Unless the physical, affective and intellectual aspects of the environment all work together, under an experienced leadership focussed on a pedagogy of effort and interest (Malaguzzi, 1963), it is but a façade.

It also appears to me that there is now ruthless and unfettered competition going on among developers/owners/organisations (regardless of their financial persuasion) to see who can corner the largest market share by using the most absurd marketing and branding techniques. Illiteracy about young children and childhood among the marketeers, and those who give them their briefs, is rife.

Key drivers are not the children

Workforce participation, the hurried/harried parent, and pure economic drivers form the key drivers in selling a place in this new breed of early childhood centre. The rhetorical notion that children are central to decision-making is farcical, and the paradigm of a joyful, intelligent and satisfying childhood is non-existent.

And so, we come to the latest branding catch cry: ‘state of the art’. I have struggled with what this is, what it means in early childhood and how it might manifest as part of everyday life for children and teachers in a centre. I had a simplified view that it must mean access to technology, sustainable buildings and be eco-friendly.

But I was wrong … Let me share two of the very few answers I have received from new centres in response to my question “Can you please explain state of the art for me?” I must say, I was stunned by the pretentious and condescending nature of the replies – I have added the emphasis.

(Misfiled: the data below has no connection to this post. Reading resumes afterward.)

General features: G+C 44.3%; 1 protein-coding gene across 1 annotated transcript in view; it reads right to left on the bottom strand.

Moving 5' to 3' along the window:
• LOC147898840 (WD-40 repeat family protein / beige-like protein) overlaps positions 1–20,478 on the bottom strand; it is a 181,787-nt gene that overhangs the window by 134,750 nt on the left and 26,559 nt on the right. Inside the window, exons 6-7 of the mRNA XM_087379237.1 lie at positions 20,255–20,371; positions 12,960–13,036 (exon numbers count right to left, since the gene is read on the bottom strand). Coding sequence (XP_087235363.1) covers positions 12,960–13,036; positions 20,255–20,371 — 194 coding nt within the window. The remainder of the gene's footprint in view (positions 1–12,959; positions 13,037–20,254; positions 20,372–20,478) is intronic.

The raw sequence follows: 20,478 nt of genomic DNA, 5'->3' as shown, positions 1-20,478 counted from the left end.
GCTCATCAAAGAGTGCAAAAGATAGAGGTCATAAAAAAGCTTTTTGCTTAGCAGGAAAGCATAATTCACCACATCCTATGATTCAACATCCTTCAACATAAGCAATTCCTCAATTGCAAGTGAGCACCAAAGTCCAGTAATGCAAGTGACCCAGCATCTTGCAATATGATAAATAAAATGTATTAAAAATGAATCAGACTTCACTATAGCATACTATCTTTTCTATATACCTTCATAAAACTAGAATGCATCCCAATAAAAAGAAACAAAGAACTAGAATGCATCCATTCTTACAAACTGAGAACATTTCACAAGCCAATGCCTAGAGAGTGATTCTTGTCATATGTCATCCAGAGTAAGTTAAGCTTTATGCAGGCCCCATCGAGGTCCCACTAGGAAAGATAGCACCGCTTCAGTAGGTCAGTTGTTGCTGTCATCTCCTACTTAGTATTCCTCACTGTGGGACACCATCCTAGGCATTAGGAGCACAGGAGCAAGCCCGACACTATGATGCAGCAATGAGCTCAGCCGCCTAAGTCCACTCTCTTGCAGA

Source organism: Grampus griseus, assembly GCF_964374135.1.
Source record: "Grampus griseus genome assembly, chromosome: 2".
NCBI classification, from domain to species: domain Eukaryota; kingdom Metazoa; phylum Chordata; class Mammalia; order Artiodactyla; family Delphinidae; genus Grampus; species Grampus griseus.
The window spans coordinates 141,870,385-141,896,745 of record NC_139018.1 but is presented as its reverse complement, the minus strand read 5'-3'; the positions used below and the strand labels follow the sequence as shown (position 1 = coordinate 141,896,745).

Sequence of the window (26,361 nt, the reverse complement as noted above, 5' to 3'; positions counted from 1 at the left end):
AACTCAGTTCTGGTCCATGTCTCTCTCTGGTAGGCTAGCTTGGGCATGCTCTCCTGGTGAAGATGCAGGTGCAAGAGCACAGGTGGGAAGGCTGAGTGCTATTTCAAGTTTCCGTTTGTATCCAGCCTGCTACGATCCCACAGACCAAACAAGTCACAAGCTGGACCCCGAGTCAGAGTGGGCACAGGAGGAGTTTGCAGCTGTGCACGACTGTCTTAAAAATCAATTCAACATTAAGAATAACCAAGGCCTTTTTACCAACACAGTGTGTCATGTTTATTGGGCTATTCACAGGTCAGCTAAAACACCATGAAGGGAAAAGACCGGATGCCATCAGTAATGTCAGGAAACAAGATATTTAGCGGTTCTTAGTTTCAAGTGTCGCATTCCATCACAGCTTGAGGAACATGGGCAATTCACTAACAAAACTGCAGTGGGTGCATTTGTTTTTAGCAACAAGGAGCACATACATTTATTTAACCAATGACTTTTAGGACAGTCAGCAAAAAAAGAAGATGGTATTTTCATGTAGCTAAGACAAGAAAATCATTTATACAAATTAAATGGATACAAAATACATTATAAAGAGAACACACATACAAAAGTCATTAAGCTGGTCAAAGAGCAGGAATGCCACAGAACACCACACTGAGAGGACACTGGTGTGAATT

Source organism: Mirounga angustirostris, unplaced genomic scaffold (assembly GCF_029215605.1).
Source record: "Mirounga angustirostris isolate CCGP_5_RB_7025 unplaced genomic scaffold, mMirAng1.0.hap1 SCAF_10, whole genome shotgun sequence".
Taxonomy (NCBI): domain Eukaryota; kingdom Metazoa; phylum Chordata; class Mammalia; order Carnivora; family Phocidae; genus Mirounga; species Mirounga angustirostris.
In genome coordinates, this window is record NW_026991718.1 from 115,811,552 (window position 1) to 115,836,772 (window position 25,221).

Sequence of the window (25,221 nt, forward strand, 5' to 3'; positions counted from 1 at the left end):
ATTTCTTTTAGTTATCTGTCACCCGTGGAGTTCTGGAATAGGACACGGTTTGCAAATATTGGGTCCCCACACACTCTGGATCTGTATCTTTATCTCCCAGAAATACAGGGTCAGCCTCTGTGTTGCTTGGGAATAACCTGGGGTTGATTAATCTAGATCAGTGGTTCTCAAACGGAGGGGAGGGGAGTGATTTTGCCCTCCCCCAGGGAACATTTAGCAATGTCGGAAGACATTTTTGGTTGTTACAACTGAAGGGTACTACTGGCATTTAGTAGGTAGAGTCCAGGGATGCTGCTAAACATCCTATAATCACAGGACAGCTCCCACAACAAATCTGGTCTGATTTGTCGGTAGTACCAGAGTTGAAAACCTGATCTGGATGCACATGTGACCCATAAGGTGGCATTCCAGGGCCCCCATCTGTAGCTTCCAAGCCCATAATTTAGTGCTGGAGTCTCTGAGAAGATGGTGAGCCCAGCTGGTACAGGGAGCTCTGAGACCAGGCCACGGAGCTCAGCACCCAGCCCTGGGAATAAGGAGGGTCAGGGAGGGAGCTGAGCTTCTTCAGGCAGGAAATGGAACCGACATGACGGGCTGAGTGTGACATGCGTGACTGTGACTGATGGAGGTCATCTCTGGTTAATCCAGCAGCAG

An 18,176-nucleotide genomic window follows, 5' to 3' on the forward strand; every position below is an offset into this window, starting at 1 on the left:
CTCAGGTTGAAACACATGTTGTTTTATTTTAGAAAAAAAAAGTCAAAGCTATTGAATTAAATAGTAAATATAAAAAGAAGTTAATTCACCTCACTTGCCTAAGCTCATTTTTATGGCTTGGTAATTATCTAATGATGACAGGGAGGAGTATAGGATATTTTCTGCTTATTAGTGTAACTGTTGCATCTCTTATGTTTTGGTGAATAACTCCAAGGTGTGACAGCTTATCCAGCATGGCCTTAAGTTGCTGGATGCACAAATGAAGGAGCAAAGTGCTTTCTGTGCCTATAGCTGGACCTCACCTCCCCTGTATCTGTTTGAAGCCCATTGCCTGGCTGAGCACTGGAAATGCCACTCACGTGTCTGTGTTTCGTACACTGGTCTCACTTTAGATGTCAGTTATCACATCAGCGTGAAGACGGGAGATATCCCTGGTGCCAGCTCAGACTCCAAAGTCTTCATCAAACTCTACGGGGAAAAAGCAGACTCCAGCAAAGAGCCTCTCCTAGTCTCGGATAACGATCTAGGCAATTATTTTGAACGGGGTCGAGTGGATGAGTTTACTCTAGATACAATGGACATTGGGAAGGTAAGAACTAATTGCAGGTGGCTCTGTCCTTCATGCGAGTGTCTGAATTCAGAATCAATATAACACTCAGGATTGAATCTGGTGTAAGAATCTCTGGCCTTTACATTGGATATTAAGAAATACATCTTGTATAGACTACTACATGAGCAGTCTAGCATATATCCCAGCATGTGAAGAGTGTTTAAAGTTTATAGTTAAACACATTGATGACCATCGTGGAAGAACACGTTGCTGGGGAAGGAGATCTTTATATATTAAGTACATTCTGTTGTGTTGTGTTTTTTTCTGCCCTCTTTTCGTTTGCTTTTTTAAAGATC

Hi Deborah,

This means that we provide high-quality care to children ages 6 weeks to 6 years. Included in our everyday fee are all meals, snacks, beverages, nappies where required, linen and all extra-curricular activities.

We are sustainably designed with generously sized learning hubs. We provide interactive technology and Zen areas to balance learning and play.

All of our nutritious meals are prepared by our Chef and we also have the added bonus of complimentary barista-style coffee and freshly baked treats that can be either enjoyed in our parent lounge or you can take away.

If you would like more information about us, please visit our website (link was included)

Kindest regards …

And another:

It has a MasterChef kitchen, sports field, four-lane running track, fully interactive library and Japanese Zen garden.

The fields have been created for inter sports days, pitting each centre against one another, to help prepare the children for school … the only thing built for the enjoyment of parents is a drive-through coffee shop.

Contract of intention

Should we not hold a moral and ethical contract of intention to do the right thing for, with, and alongside children? What does it say about the communities that sit around these new centres that are effectively enacting the skills of silence in relation to advocacy for children and childhood?